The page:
There should be some regulation, but if someone graduates from college with around a 3.0, scores a 150 or so on the LSAT, can write a coherent personal statement, and get a few letters of recommendation then they should have a chance at law school. Honestly, the system is not to bad as it currently is, but LSAC listing attrition rates without indicating that a number of the attrition is based on transfers seems wrong to me. I don't know if any ABA school has more than 20% academic attrition and if a school does then there is a problem. However, at almost every school including tier 4's it seems to be around 10% attrition for academic reasons. Honestly, after going through the first year at a tier 4 the majority of people that failed out truly did not put in sufficient work. They had the ability to do well, but the ones I know failed out did not seem to put an adequate effort in. I am sure there are some exceptions to that, but most of the academic dismissals just did not put the work in plain and simple. If you want to be a lawyer then you need to be able to get down to business and focus a little bit. It is not rocket science and it can be done, but it takes time and effort to succeed in law school.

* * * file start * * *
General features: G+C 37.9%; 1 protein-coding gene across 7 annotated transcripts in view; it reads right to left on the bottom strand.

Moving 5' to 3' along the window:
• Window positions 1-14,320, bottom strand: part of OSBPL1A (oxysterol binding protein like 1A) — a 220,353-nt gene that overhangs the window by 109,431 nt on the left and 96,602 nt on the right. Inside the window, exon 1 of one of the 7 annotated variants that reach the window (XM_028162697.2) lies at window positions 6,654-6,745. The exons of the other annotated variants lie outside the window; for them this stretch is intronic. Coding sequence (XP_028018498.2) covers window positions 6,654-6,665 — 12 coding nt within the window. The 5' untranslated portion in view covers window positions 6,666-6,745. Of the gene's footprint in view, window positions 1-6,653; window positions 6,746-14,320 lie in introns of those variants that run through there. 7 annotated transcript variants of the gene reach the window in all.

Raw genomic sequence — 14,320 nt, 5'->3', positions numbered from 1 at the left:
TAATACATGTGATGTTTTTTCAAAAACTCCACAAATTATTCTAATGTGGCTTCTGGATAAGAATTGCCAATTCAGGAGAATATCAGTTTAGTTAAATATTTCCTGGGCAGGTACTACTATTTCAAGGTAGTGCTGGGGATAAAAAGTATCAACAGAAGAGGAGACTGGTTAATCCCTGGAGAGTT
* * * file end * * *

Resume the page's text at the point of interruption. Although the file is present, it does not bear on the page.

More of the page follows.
Page created in 0.286 seconds with 19 queries.